“I’m grateful to the Ventura Port District for helping me get an up-close look at the impact that the high surf and heavy rains of this month’s storms had on the Harbor and the Keys neighborhood. As the new representative for the harbor and the City of Ventura, I’m committed to supporting our Harbor residents, businesses, and industries in both these short-term recovery efforts and their longer-term maintenance needs,” said Congressman Salud Carbajal. “I have already joined local officials and the State of California in urging the Biden Administration to expand their major disaster declaration to include Ventura County, and I will continue to work with FEMA and other federal officials to ensure our entire region gets the support it needs to repair and rebuild.”

California Governor Gavin Newsom declared a state of emergency on January 4, 2023, as a result of the winter storms with the City of Ventura following suit on January 6, 2023. The Board of Port Commissioners also declared a state of emergency for the Ventura Port District at its meeting on January 18, 2023, to authorize the General Manager to take any action required to respond to the emergency. Blumenberg stated, “It is important to have these measures in place to restore District assets and coordinate response efforts with local and state officials.”

Ventura County officials have declared that the cost of damages from these winter storms is expected to top $30 million.

Why We March

The march started at Plaza Park. Photos by Patricia Schallert

by Shane Meserve, President Justice For All Ventura County

Several hundred people gathered at Plaza Park in downtown Ventura on Saturday, January 21st to honor free speech in the United States and to state our concerns on a number of fronts. Many people, from over a dozen elected officials from all over the County, to local citizens, spoke about their hopes, fears and the realities of living in the United States in 2023. Although there has been much progress made on behalf of equal rights and justice over the past 50 years, there is still more work to be done.

We gathered to march on behalf of women’s rights, as we have since 2017 when the national Women’s March was founded. Each year on this date, we gather to hear about the state of the union and the challenges America faces in the future. We work to bring together people and organizations who are working towards a greater good and will continue to encourage education, cooperation, organization, and registration for all.

While California recently voted to enshrine the right of reproductive health care in the state constitution, millions of women in this country do not have the same. Many legislators have or are attempting to enact laws to restrict these very personal decisions. California is bearing the brunt of people coming from other states to receive health care services. There is a cost to that that needs to be recognized.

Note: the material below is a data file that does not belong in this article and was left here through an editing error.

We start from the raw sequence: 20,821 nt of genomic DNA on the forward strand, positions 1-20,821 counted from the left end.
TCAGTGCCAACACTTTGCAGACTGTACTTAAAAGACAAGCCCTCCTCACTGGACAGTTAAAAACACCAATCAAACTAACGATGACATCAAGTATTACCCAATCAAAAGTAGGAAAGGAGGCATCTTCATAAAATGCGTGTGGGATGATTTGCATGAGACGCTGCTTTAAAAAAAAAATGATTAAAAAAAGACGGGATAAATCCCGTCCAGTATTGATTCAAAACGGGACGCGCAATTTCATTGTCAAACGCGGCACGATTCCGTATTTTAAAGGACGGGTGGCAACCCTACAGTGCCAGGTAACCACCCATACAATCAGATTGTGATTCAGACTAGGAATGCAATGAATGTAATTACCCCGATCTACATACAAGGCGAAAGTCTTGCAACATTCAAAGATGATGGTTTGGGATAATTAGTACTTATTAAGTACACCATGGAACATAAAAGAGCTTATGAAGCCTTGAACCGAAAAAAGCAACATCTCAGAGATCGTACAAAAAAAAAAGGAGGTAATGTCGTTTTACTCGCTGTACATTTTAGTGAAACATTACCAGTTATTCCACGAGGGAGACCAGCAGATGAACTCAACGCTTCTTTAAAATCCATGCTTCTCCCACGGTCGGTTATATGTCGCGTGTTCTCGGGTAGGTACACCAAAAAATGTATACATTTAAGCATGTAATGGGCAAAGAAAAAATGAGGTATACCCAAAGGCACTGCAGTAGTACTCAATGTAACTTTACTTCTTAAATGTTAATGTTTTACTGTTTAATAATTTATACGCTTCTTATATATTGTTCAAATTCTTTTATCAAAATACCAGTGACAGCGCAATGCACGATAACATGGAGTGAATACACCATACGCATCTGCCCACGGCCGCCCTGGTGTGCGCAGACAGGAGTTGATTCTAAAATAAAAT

We march to protect our freedoms and to side with the future. Racism and prejudice based on a person’s background, ethnicity, sexual orientation is unfortunately still alive and rearing its ugly head throughout our nation. While the right to marry whomever you choose is legal in many states, twenty-five states have both statutes and constitutional amendments to prevent same sex marriages.

We march for the rights of the disadvantaged and the oppressed and to support working families. With over 33 million Americans living in poverty, not enough attention is being paid to their needs. For a society to be successful, we must find ways to assist the disadvantaged through education, mentoring and compassion.

We march for voter’s rights. Many communities are under attack to limit constituent determination through decreased voting hours, options and other interference. This attack is often from those elected to lead their community.

We also march to help the environment. Human made pollution, whether it be through air, water or land contamination, is making citizens ill, degrading our natural resources and costing us billions of dollars annually in remediation and health care. Society already has many solutions but is lacking the political will to reverse much of the problems we’ve caused.

If you’d like to learn more about what Justice For All Ventura County is doing in our community, or to join us by volunteering or donating, please go to

Dignity Health California named to Newsweek’s America’s Greatest Workplaces for Diversity

Dignity Health (California) announced that it has been recognized as one of America’s Greatest Workplaces for Diversity 2023 by Newsweek and Plant-A Insights Group. Dignity Health is a part of CommonSpirit Health, a nonprofit health system committed to advancing health for all people and is dedicated to serving the common good. Newsweek and market data research firm Plant-A Insights looked at 1,000 companies and based their scores on publicly available data, interviews with HR professionals and an anonymous online survey of a diverse pool of employees at companies with 1,000 or more employees in the U.S. Respondents were asked questions about corporate culture, working environment and other subjects at both their own companies and others they were familiar with. The survey yielded more than 350,000 company reviews.